- Damage to abdominal organs or major blood vessels
- Difficulty swallowing (dysphagia)
- Gastritis (irritated stomach tissue)
- Gastroesophageal reflux (regurgitation)
- Inability to maintain long-term weight loss
- Nausea, vomiting, gas and bloating
- Obstruction of the stomach opening created by the gastric band
- Slippage, deflation or erosion of the gastric band
Reducing your risk of complications
You can reduce the risk of certain complications by following your treatment plan including:
- Ensuring that all members of your care team are aware of any allergies you have
- Following activity, dietary and lifestyle restrictions and recommendations before surgery, during recovery, and after
- Notifying your doctor immediately of any concerns, such as bleeding, fever, increase in pain, or wound redness, swelling or drainage
- Taking your medications and vitamin and mineral supplements exactly as directed
How do I prepare for my gastric banding?
It is important to remember that you are a very important member of your own healthcare team. The steps you take before surgery can significantly improve your outcome after the procedure. You can best prepare yourself physically and mentally for a gastric banding by:
- Answering all questions about your medical history and medications you take. This includes prescribed medications, over-the-counter drugs, herbal treatments, and vitamins. It is a good idea to carry a current list of your medical conditions, medications, and allergies at all times.
- Getting pre-operative testing as directed. Testing will vary depending on your age, health, and specific procedure. Pre-operative testing may include a chest X-ray, electrocardiography (ECG), blood tests, and other tests as needed.
- Losing some weight as directed by your surgeon. Even losing a small amount of weight can help reduce serious risks of bariatric surgery.
- Not eating or drinking just prior to surgery as directed. Your surgery may have to be cancelled if you eat or drink too close to the start of the procedure due to a risk of complications, such as choking on stomach contents during deep anesthesia.
- Stop smoking as soon as possible. Even quitting for a just few days can be helpful.
- Taking or stopping medications exactly as directed. For gastric banding, this may include not taking aspirin, ibuprofen (Advil, Motrin), and blood thinners. Your doctor will give you instructions for taking your specific medications and supplements.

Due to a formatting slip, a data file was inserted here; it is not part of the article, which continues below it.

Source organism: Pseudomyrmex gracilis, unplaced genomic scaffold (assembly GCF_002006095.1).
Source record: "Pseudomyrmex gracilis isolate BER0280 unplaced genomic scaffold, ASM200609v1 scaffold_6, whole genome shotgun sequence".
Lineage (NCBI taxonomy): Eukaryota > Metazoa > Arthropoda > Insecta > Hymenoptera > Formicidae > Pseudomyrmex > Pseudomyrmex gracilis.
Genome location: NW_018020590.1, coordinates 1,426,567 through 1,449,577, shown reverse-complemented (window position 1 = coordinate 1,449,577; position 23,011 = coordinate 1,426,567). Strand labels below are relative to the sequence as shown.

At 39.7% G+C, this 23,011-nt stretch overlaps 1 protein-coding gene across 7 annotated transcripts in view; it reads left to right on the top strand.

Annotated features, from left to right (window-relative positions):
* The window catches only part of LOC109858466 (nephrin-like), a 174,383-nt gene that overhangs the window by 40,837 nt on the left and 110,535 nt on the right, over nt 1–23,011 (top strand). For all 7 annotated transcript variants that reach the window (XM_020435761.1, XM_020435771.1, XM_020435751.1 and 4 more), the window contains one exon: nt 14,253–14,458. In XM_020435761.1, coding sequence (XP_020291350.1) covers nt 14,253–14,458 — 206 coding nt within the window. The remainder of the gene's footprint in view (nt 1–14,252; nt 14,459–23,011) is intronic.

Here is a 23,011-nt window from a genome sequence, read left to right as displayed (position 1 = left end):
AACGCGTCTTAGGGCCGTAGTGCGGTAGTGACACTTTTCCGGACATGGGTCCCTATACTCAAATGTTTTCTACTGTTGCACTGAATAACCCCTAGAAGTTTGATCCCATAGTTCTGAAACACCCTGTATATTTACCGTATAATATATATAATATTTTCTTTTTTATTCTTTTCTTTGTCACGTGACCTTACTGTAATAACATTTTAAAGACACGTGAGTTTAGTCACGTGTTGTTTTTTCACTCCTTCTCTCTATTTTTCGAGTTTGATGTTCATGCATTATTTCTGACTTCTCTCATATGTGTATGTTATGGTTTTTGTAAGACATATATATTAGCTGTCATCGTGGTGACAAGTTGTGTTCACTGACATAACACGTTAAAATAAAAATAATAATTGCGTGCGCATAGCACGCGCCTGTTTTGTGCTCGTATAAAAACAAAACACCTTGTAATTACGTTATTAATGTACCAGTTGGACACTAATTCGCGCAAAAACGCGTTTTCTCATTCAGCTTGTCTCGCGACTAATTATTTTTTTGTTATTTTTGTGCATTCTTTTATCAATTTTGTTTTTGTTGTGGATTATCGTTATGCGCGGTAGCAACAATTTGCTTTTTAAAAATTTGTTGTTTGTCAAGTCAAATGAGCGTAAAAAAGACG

Questions to ask your doctor
Facing surgery can be stressful. It is common for patients to forget some of their questions during a brief doctor’s office visit. You may also think of other questions after your appointment. You should feel free to contact your doctor when questions come up. It is also a good idea to bring a list of questions to your pre-operative appointments. Questions can include:
- Why do I need gastric banding? Are there any other options for treating my condition?
- How long will the procedure take? When will I be able to go home?
- What kind of restrictions will I have after the surgery, and when can I expect to return to work and other activities?
- What kind of assistance will I need at home?
- What medication plan should I follow before and after the surgery?
- How will my pain be managed?
- When and how should I contact you? Ask for numbers to call during and after regular hours.
What can I expect after my gastric banding?
Knowing what to expect can help make your road to recovery after gastric bypass surgery as smooth as possible.
How long will it take to recover?
After the surgery, you will stay briefly in the recovery room until you are fully alert, breathing effectively, and your other vital signs are stable. You may have a tube that was passed through your nose into your stomach during surgery. This tube will be used to keep your stomach empty. Your surgeon will remove the tube when your stomach has recovered enough from the effects of surgery to work properly. Gastric banding is often done on an outpatient basis but in some cases, you may have to stay in the hospital for a couple of days.
© Copyright 2012 Health Grades, Inc. All rights reserved. This information is for educational purposes only and is not intended as a substitute for professional medical care. For specific medical advice, diagnoses and treatment, consult your doctor.